Would you look at the stats of 5 baseball players for one month to determine a worthwhile conclusion of their on the field performance?

  11. JC says:

    From talking with colleagues who do similar research I have learned this is an example of a standard clinical study: 30 subjects, one month, different doses. When you are using human subjects it is very difficult to get more than this approved. Also, most of these studies are done outside the U.S., because they would never be approved in the U.S.

    Overall, the consensus of experts who work in this field is that growth hormone does not improve athletic performance. Until I see some evidence otherwise, I will continue to believe that growth hormone is an ergogenic aid.

  12. Ron says:

    You didn’t answer my question.

    Do you think that a 5 person study over 30 days gives you diffintive proof of something? Strong evidence?

    If the experts are using these tiny sample size tests, then can what they say be considered at all?

  13. JC says:

    These are the same methods used by medical researchers to examine the properties of most drugs. Studies that show ergogenic effects of anabolic steroids and amphetamines us similar methods.

    You are free not to believe the academic consensus. I am just reporting what that consensus is.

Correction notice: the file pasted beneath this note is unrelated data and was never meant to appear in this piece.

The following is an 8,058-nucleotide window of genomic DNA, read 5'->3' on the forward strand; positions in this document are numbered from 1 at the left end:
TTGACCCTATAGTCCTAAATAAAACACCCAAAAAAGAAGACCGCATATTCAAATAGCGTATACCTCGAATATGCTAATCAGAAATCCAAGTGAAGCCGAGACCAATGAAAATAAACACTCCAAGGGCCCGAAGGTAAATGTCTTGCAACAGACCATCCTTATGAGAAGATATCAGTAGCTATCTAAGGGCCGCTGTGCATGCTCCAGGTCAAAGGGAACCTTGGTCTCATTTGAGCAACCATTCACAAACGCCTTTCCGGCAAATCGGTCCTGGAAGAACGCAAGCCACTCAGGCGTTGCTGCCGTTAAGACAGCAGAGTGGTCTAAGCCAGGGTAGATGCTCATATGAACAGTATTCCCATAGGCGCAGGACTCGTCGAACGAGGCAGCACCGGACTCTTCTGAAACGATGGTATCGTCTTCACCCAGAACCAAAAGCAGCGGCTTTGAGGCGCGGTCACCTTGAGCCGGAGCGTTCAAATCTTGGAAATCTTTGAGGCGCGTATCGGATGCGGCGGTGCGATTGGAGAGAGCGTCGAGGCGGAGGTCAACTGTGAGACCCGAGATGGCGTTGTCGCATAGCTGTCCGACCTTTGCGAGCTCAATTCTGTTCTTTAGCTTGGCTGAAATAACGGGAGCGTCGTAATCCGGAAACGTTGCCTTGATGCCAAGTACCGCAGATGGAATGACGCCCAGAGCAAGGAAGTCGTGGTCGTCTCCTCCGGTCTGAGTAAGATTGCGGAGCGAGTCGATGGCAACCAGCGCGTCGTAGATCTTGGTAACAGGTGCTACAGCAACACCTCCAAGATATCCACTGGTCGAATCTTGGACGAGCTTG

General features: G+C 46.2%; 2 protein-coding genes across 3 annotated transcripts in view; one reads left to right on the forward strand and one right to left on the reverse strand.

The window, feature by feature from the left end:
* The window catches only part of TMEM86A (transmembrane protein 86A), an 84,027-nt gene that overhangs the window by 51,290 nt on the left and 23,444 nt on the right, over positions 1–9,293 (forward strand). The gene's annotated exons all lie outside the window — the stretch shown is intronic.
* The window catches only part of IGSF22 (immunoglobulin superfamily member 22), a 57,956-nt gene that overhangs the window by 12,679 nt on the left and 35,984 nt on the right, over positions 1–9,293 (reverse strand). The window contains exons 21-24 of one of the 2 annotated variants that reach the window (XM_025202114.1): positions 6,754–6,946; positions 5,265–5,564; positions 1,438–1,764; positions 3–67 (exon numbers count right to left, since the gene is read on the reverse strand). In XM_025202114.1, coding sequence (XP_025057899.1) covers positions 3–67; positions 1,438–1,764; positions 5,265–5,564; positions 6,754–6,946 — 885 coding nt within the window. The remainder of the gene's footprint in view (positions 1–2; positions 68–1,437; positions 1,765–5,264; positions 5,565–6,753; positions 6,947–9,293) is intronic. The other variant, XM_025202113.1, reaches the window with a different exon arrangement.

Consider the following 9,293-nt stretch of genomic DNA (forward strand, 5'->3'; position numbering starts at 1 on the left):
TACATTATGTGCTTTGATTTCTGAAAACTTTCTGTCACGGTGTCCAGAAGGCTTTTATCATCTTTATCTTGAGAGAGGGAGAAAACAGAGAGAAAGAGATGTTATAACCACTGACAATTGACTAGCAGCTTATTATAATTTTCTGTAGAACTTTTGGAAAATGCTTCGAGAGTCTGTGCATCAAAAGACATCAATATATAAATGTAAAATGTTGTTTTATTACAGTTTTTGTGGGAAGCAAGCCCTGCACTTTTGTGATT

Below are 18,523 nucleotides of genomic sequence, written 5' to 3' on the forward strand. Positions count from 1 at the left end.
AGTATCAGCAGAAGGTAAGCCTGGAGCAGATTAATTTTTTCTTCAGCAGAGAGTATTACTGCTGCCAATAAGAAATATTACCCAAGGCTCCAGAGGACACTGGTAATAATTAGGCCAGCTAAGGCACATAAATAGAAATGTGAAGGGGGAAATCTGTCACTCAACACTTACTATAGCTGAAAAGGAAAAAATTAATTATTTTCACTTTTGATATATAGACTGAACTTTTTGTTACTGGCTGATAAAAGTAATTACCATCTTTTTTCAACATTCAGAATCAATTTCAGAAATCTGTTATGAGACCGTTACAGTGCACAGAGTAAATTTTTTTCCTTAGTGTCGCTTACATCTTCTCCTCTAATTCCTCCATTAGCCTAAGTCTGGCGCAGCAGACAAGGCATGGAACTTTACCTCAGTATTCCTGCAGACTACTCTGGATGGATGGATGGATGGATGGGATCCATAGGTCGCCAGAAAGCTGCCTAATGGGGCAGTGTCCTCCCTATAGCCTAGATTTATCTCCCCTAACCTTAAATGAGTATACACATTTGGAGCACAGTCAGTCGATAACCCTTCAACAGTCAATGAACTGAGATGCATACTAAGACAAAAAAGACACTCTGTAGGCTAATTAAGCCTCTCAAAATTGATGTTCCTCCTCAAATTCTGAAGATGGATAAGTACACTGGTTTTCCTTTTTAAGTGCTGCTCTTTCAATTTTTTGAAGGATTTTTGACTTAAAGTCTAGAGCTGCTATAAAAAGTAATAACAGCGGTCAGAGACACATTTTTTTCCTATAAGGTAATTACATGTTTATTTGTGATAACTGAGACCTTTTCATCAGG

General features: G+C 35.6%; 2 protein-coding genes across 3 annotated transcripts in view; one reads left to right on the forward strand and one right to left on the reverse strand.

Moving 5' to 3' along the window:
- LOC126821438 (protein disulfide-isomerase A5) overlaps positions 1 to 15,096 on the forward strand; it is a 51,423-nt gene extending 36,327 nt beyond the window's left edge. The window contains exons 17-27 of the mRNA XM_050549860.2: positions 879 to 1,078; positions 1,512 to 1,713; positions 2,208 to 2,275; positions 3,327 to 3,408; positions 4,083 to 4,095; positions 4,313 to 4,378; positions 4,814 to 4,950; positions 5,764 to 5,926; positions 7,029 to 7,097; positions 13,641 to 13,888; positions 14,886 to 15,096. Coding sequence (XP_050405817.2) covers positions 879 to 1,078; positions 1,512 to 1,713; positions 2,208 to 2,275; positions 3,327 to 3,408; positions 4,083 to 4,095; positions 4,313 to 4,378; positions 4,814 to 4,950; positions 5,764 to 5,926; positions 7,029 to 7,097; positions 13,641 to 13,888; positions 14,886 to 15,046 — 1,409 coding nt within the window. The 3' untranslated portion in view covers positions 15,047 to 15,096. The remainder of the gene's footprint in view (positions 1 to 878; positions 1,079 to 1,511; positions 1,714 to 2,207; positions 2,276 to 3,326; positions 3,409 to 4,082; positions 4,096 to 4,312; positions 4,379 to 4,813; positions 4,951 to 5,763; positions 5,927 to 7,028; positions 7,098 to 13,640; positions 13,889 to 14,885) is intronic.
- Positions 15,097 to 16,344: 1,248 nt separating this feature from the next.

14. Ron says:

    The conclusion in the first linked article says that there was no effect on power output, but that was for the combined male and female subjects.

    Looking at Figure 1, for the females it was 3 out of 5, 3 out of 5 and 2 out of 4 showing power increases. Women on GH showed no increased effect compared to placebo.

    But if you look at just the males you see 1 out of 5 in the placebo group had a power increase. You see 2 out of 5 in the low GH dose group with a power increase. And you see 4 out of 5 in the high GH dose group having a power increase.

    Even in this tiny sample size study that looks like a trend of increased performance to me.

    So stating “there is no evidence that the drug (HGH) improves performance” is incorrect. Your linked article did show increased performance by males.